— Jonathan Maus: (503) 706-8804, @jonathan_maus on Twitter and jonathan@bikeportland.org

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Weekend Event Guide: Three speeds, MLK Day, lunar eclipse, palm trees, and more

Scene from the 2007 Wintertime Palm Tree Ride, where I first learned about the strange and wonderful monkey puzzle trees!
(Photo: Jonathan Maus/BikePortland)

Welcome to the weekend!

Here’s our menu of delicious rides and events happening in and around Portland in the next few days.:..

Saturday, January 19th

First Timer’s Ride – 10:00 am at River City Bicycles (SE)
Just getting started on two wheels? Love social city rides? Let the experienced staff of River City Bicycles show you theway on this short and sweet neighborhood jaunt. More info here.

State of Cyclocross, Final Hosted Show – 3:00 pm to 5:30 pm at Paris Theatre (SW)
It’s your last chance to see this beautiful and poignant film created by Portlander Drew Coleman. This will not be released on the web, so make plans to view it on the big screen! More info here.

Three Speed Get Together – 4:00 pm at Montavilla Brew Works (SE)
If you love the casual and cool riding that three-speeds afford, this is the get together for you. The Society of Three Speeds is hosting this event, so show up if you want to talk about bikes and plans for a great slate of three-speed rides in 2019. More info here.

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Sunday, January 20th

Sauvie Shootout – 9:00 am at Ovation Coffee & Tea (NW)
Ready to go fast? Or start training so you can go faster? This ride features group dynamics, hotspot sprints, and a supportive group of experienced riders. More info here.

Palm Tree Ride – 11:00 am at Fillmore Coffee (NE)
Shawn from the Urban Adventure League knows a thing or three about local Portland neighborhood history and the neat palm trees that live in them. This is one of his classic rides that you are very likely to enjoy. More info here.

NWTA Lunar Eclipse Fat Bike Snow Adventure – 6:30 pm at Government Camp (Mt. Hood)
What better way to view the lunar eclipse than from Trillium Lake on the saddle of a bicycle?! Ride happens clear or cloudly and it will be on the snow so a fat bike is required. More info here.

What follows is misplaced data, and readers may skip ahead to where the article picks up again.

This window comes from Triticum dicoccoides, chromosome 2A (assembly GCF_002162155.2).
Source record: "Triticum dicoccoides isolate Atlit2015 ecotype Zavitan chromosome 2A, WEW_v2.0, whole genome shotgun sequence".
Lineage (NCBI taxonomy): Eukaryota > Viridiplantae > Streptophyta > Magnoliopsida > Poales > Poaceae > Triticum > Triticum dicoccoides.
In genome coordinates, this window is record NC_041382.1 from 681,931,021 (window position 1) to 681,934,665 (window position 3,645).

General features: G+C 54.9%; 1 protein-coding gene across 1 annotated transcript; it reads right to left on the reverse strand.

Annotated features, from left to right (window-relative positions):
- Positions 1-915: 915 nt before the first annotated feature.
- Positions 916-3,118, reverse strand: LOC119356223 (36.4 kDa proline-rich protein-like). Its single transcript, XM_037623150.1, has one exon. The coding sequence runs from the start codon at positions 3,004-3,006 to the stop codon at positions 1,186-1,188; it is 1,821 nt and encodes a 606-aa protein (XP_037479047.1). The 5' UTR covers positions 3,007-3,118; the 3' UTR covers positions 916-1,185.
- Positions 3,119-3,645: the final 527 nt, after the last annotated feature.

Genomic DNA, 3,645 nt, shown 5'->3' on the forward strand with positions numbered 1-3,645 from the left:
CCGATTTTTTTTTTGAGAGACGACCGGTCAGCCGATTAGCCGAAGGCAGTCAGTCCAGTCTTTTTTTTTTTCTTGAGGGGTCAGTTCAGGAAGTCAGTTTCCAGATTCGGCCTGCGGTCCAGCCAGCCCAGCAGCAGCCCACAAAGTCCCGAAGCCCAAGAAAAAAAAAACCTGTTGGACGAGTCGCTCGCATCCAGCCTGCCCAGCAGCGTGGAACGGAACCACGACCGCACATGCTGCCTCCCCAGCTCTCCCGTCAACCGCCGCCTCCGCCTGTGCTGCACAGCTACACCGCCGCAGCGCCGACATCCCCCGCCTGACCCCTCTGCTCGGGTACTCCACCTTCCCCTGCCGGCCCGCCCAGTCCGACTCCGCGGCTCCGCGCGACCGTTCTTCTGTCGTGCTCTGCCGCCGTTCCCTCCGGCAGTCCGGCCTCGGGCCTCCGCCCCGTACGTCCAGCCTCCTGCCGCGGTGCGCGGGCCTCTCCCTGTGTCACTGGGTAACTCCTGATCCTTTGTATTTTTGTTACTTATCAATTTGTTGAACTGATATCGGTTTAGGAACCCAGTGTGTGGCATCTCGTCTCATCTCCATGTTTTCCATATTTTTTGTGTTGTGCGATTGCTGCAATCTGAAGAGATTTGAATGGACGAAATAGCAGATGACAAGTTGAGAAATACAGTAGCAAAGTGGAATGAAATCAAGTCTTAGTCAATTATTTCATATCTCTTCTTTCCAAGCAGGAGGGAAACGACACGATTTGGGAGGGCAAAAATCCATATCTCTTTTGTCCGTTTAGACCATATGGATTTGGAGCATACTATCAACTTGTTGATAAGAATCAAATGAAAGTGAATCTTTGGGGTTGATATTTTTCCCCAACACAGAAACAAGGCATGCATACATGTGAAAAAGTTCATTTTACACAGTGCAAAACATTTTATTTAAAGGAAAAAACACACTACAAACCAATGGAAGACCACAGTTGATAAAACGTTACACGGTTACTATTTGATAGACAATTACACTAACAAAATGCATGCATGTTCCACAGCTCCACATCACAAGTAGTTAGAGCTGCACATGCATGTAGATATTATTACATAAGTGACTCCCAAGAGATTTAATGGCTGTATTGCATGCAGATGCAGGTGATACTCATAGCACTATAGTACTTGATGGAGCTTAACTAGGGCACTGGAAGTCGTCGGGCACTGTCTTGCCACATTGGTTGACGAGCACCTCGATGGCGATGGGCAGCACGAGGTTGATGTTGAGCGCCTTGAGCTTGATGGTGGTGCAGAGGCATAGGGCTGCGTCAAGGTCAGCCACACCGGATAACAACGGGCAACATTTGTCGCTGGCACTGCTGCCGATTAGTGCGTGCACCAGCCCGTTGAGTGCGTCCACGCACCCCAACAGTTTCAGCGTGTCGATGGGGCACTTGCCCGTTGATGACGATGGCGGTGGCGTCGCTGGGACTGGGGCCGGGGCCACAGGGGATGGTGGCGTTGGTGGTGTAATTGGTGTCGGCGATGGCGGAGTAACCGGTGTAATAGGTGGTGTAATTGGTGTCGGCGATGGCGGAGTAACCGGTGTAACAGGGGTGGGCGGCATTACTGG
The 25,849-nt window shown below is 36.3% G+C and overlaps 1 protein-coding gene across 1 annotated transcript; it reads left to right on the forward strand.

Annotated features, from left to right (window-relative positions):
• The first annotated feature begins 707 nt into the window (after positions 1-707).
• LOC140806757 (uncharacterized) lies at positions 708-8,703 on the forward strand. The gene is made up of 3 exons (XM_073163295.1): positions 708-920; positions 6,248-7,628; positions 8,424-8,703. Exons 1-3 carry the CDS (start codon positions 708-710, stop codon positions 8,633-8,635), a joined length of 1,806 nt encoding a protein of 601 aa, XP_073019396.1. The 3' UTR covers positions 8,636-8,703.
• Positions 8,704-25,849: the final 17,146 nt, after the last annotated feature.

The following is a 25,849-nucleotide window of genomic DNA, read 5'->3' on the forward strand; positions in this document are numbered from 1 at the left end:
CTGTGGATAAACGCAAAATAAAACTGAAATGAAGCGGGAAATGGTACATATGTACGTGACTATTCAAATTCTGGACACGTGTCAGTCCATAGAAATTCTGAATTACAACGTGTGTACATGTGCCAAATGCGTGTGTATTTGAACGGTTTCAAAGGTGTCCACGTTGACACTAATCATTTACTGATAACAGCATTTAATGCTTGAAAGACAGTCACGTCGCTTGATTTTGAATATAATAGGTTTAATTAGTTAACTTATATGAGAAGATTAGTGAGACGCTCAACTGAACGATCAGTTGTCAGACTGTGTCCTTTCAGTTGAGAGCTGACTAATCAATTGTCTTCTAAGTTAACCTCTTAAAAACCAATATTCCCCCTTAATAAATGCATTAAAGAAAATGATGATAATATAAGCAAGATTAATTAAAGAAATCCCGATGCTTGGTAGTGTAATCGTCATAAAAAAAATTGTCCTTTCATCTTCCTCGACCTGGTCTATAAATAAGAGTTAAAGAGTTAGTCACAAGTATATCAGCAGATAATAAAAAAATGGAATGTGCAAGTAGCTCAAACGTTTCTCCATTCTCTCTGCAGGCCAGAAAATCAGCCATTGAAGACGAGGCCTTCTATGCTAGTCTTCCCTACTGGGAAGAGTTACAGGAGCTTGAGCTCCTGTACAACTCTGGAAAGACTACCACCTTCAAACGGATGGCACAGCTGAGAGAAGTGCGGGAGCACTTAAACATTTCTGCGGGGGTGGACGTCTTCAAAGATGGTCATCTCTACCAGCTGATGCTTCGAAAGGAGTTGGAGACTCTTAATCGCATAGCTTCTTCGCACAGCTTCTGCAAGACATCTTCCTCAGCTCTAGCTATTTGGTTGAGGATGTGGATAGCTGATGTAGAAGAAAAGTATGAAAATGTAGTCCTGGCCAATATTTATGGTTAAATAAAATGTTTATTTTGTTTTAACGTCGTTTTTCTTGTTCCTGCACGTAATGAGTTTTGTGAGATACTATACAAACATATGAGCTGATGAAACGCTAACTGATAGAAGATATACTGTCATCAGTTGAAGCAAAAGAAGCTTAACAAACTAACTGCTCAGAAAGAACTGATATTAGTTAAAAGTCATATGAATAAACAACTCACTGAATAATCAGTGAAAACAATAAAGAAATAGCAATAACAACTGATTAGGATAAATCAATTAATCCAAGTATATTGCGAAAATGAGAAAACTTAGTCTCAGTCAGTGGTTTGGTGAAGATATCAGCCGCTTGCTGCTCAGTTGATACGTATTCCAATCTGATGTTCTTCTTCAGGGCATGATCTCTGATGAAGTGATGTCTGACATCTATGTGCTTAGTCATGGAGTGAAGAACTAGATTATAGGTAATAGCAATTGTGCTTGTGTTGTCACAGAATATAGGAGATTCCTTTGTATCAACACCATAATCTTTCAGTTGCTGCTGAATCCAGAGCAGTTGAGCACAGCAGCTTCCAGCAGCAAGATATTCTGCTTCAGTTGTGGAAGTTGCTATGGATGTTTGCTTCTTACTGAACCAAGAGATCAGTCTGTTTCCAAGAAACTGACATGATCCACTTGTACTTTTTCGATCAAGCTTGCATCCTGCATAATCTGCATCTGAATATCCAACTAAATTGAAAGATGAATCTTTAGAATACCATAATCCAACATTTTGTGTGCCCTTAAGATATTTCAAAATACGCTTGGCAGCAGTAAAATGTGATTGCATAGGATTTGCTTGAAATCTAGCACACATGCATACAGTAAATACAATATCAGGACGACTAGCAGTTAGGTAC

Community Ride to the Reclaim MLK Day March – 12:00 pm to 3:00 pm at Fire Station 21 (SE)
Friends on Bikes and Women Bike have joined up with Don’t Shoot PDX for a casual ride that will go from the Esplanade, up North Williams Avenue to Peninsula Park to join the Annual March for Human Rights and Dignity. More info here.

Stay plugged into all the bike and transportation-related events around the region via our comprehensive event calendar.

— Jonathan Maus: (503) 706-8804, @jonathan_maus on Twitter and jonathan@bikeportland.org

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State of Oregon finalizes funding list for Safe Routes to School projects

(Image: ODOT)

The State of Oregon has finalized its first batch of Safe Routes to School projects funded through the $5.3 billion transportation package passed by legislators in 2017.

Region 1 (which covers all of Portland) will receive $3.39 million for four projects that will make it easier and safer for kids to walk and bike to class. ODOT awarded nearly $16 million for 24 projects statewide. Demand for these funds far outstripped supply as the agency received a total of 112 project applications requesting a total of $85 million.

Projects within a one-mile radius of schools are eligible for funding and schools where children come from low-income households were prioritized. Projects also scored high if they demonstrated an acute safety need, had “shovel-ready” status, and if they would benefit elementary and middle schools.

Here’s the list of Region 1 projects (view the full list here):

Multnomah County: Crossing enhancements for Reynolds Middle School – $90,957

Clackamas County: Sidewalks, ramps, rapid flashing beacons, and pedestrian refuge islands for Whitcomb Elementary School – $148,470